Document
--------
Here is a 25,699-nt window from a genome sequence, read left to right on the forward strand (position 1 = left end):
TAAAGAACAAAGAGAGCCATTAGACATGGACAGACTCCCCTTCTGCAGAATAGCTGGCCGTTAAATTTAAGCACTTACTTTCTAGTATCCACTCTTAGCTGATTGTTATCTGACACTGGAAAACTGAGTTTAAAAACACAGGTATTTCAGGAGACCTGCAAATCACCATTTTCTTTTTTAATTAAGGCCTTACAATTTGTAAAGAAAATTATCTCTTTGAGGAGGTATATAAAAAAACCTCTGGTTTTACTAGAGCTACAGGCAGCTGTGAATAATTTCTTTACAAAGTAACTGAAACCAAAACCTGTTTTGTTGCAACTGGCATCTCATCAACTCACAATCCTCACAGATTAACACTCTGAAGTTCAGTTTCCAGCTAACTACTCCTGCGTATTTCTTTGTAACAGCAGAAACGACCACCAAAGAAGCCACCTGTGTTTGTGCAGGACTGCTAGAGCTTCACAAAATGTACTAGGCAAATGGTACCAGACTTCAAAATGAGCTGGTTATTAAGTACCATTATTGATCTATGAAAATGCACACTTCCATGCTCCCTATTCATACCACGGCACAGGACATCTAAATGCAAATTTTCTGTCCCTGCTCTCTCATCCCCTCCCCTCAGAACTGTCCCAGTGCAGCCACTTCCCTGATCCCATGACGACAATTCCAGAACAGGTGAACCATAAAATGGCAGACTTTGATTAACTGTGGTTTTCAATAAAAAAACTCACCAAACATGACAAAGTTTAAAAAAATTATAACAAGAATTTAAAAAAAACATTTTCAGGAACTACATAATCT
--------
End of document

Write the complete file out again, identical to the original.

Here is a 25,699-nt window from a genome sequence, read left to right on the forward strand (position 1 = left end):
TAAAGAACAAAGAGAGCCATTAGACATGGACAGACTCCCCTTCTGCAGAATAGCTGGCCGTTAAATTTAAGCACTTACTTTCTAGTATCCACTCTTAGCTGATTGTTATCTGACACTGGAAAACTGAGTTTAAAAACACAGGTATTTCAGGAGACCTGCAAATCACCATTTTCTTTTTTAATTAAGGCCTTACAATTTGTAAAGAAAATTATCTCTTTGAGGAGGTATATAAAAAAACCTCTGGTTTTACTAGAGCTACAGGCAGCTGTGAATAATTTCTTTACAAAGTAACTGAAACCAAAACCTGTTTTGTTGCAACTGGCATCTCATCAACTCACAATCCTCACAGATTAACACTCTGAAGTTCAGTTTCCAGCTAACTACTCCTGCGTATTTCTTTGTAACAGCAGAAACGACCACCAAAGAAGCCACCTGTGTTTGTGCAGGACTGCTAGAGCTTCACAAAATGTACTAGGCAAATGGTACCAGACTTCAAAATGAGCTGGTTATTAAGTACCATTATTGATCTATGAAAATGCACACTTCCATGCTCCCTATTCATACCACGGCACAGGACATCTAAATGCAAATTTTCTGTCCCTGCTCTCTCATCCCCTCCCCTCAGAACTGTCCCAGTGCAGCCACTTCCCTGATCCCATGACGACAATTCCAGAACAGGTGAACCATAAAATGGCAGACTTTGATTAACTGTGGTTTTCAATAAAAAAACTCACCAAACATGACAAAGTTTAAAAAAATTATAACAAGAATTTAAAAAAAACATTTTCAGGAACTACATAATCT